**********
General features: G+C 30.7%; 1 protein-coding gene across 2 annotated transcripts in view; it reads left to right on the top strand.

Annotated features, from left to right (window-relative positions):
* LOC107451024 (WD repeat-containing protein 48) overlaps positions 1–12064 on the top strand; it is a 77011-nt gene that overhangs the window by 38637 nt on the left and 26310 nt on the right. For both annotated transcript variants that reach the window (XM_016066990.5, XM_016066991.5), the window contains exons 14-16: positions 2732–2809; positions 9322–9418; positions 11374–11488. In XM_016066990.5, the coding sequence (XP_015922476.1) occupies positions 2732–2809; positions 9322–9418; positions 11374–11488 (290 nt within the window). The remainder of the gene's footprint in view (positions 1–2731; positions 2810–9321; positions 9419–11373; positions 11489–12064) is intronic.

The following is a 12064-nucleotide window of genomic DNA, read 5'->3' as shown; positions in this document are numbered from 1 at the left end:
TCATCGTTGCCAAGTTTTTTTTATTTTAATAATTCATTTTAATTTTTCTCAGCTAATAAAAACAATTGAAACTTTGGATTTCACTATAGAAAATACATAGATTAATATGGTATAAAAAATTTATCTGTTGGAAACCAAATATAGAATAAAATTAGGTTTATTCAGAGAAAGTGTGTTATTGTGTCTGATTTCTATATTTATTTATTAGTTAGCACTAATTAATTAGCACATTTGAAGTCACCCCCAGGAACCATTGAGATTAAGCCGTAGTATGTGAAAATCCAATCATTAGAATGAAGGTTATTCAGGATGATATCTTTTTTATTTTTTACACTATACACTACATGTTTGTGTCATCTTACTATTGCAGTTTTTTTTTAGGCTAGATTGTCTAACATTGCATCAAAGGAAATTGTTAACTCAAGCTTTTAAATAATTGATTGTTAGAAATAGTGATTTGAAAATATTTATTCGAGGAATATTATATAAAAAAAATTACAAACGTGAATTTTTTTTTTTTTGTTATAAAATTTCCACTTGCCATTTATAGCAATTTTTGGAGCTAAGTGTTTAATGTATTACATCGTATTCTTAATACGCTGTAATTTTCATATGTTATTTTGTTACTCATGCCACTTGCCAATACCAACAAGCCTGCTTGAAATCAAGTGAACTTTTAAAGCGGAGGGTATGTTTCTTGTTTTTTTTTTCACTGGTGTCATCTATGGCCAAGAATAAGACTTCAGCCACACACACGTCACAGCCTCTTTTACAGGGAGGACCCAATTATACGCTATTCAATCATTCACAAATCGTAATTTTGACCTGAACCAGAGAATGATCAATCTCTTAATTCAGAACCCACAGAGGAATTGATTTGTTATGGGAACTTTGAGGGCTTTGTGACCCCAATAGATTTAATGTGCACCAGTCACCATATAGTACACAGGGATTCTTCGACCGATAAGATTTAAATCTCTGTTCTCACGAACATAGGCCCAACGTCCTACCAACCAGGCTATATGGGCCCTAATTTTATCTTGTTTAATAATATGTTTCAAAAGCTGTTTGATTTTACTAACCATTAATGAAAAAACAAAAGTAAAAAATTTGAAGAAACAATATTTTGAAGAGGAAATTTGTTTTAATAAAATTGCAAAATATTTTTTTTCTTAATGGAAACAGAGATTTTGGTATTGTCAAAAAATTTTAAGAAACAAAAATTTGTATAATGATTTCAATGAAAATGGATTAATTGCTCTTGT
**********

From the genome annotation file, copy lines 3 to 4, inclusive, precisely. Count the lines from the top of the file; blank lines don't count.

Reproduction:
* LOC107451024 (WD repeat-containing protein 48) overlaps positions 1–12064 on the top strand; it is a 77011-nt gene that overhangs the window by 38637 nt on the left and 26310 nt on the right. For both annotated transcript variants that reach the window (XM_016066990.5, XM_016066991.5), the window contains exons 14-16: positions 2732–2809; positions 9322–9418; positions 11374–11488. In XM_016066990.5, the coding sequence (XP_015922476.1) occupies positions 2732–2809; positions 9322–9418; positions 11374–11488 (290 nt within the window). The remainder of the gene's footprint in view (positions 1–2731; positions 2810–9321; positions 9419–11373; positions 11489–12064) is intronic.

The following is a 12064-nucleotide window of genomic DNA, read 5'->3' as shown; positions in this document are numbered from 1 at the left end: